Creative and cultural organisations are struggling to recruit employees with fundraising and business support skills, a new report reveals.
A “desperate need” for skills like fundraising, business support and marketing within creative and cultural organisations has been laid bare by new research.
In a report by CRE Research for Creative and Cultural Skills (CC Skills) and Arts Council England (ACE), a third of creative businesses identified a skills gap in their organisation.
The research also reveals concerns about whether schools are adequately preparing students for creative careers, with more than two-thirds of cultural organisations believing that not enough young people are studying creative subjects at school.
Gaps and shortages
The research examined organisations of all sizes in areas falling under ACE’s stewardship, including music and dance groups, theatres and museums. It considers both skills gaps – where proficiency in a given area is lacking within an organisation’s current workforce – and skills shortages, meaning capacities that businesses across the sector struggle to recruit for.
33% of creative businesses identified a skills gap, with the most common gaps being in business marketing and communication skills (53%), and general problem-solving skills (48%). 44% of businesses identified a fundraising skills gap.
Similarly, more than 3 in 10 creative businesses reported skills shortages. The biggest areas where there is difficulty recruiting are business support operations (45%) and fundraising (44%)
The report notes that 94% of arts businesses have no employees, compared to a UK average of 76%, adding that smaller organisations are less likely to invest in continuous professional development.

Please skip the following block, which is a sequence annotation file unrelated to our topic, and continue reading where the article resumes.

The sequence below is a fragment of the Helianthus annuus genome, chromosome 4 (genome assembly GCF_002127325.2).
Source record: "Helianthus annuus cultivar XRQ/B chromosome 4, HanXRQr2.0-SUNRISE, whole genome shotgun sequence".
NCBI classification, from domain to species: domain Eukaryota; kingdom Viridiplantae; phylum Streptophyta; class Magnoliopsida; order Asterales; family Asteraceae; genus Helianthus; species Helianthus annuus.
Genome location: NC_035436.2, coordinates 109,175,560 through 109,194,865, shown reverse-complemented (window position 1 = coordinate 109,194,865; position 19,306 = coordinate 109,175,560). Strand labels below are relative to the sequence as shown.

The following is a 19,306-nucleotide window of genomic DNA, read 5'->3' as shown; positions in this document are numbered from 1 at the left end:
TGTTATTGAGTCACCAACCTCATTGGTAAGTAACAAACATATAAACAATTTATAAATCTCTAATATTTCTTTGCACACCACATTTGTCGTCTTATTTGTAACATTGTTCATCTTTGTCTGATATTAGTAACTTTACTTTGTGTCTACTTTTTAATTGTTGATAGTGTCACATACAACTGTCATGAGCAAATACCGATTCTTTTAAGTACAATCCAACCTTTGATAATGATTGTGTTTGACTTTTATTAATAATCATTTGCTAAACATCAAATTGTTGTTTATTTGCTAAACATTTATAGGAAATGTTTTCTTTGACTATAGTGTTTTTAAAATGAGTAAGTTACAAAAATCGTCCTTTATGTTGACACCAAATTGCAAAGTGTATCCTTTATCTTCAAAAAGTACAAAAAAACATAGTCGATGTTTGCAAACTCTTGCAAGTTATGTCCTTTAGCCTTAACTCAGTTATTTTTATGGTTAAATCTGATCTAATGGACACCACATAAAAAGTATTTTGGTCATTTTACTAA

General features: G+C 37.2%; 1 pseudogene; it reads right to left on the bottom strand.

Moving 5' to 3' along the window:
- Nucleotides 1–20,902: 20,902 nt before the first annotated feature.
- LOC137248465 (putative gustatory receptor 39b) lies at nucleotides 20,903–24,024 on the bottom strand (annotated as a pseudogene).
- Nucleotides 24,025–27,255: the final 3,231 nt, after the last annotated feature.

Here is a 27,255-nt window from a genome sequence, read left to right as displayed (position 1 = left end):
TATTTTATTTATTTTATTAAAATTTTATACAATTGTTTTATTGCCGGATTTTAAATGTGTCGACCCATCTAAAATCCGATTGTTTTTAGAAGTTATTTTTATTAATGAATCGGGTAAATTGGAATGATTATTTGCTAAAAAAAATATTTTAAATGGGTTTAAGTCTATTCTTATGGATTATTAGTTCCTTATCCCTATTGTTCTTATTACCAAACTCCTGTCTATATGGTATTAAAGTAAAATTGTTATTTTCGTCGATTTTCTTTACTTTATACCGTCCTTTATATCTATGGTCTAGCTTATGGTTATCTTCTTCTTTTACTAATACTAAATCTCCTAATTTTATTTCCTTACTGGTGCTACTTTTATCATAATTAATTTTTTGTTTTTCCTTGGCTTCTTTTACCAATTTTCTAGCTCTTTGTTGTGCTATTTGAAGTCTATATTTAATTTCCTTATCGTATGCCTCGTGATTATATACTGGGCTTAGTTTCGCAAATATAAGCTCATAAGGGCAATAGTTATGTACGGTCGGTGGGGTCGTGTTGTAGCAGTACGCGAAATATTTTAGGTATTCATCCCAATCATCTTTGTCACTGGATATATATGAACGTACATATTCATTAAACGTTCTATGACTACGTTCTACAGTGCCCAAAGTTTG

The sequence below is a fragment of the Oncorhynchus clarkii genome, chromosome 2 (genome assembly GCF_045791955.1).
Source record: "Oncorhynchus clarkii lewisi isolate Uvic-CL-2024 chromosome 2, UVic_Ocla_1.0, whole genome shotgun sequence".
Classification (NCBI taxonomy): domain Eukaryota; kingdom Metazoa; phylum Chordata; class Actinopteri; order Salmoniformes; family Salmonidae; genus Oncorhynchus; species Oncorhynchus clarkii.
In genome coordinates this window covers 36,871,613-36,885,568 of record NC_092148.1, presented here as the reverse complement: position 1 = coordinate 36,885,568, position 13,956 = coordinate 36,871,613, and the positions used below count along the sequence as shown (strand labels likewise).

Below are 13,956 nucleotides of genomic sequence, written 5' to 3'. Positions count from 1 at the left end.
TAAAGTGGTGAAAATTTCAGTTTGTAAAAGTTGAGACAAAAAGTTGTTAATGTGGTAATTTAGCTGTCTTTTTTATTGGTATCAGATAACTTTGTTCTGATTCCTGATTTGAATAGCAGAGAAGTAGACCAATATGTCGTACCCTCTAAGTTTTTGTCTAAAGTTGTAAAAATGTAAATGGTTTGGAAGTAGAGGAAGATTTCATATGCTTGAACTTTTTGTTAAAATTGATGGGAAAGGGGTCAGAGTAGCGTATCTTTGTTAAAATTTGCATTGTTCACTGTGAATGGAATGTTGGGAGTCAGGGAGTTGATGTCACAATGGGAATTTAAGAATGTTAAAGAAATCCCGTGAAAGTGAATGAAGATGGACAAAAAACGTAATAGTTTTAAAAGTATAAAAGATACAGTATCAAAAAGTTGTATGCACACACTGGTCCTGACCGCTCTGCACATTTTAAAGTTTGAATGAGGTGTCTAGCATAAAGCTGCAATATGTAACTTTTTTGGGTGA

Similarly, it says, businesses in the creative and cultural industries “tend not to think strategically about their current and future skills needs” and that many only access training “when an immediate need arises”.
It also suggests that “poor initial education and training” in creative subjects, combined with “inadequate careers education and guidance”, contributes to long-standing skills shortages. The authors argue that this situation is exacerbated by the prevalence of unpaid internships and networking as routes into the sector, narrowing opportunities for non-graduates and people from lower socio-economic groups.
Reflecting on future skills needs, the majority (59%) of creative businesses disagreed with the view that more young people will leave education with the right creative skills to succeed in the sector. Just under 70% also said they thought not enough young people were studying arts and creative subjects at school.
The report notes the importance of ‘resilience skills’, such as a willingness to develop new operating models and diversify income streams, and more distributed models of leadership to give individuals the autonomy to take decisions.
There are concerns in the sector about Brexit, with 53% of respondents saying that the UK leaving the European Union would have a strong negative impact. Non-UK citizens fulfil important roles in sub-sectors such as publishing and IT, according the report.
“Given this uncertainty, it will be important to ensure that creative and cultural businesses receive support to address skills gaps and shortages through training and recruitment and that business leaders in particular are equipped with the skills they need to adapt and respond to change,” say the authors.
“The incredible success of the UK’s arts and cultural sector has resulted in a desperate need for digital, managerial and technical skills,” Karen Newman, Interim CEO of Creative & Cultural Skills (CC Skills), told AP.
“As this report sets out, we need to upskill our current workforce, but also establish measures like apprenticeships to ensure that the future workforce is properly equipped with the skills to build a creative nation.”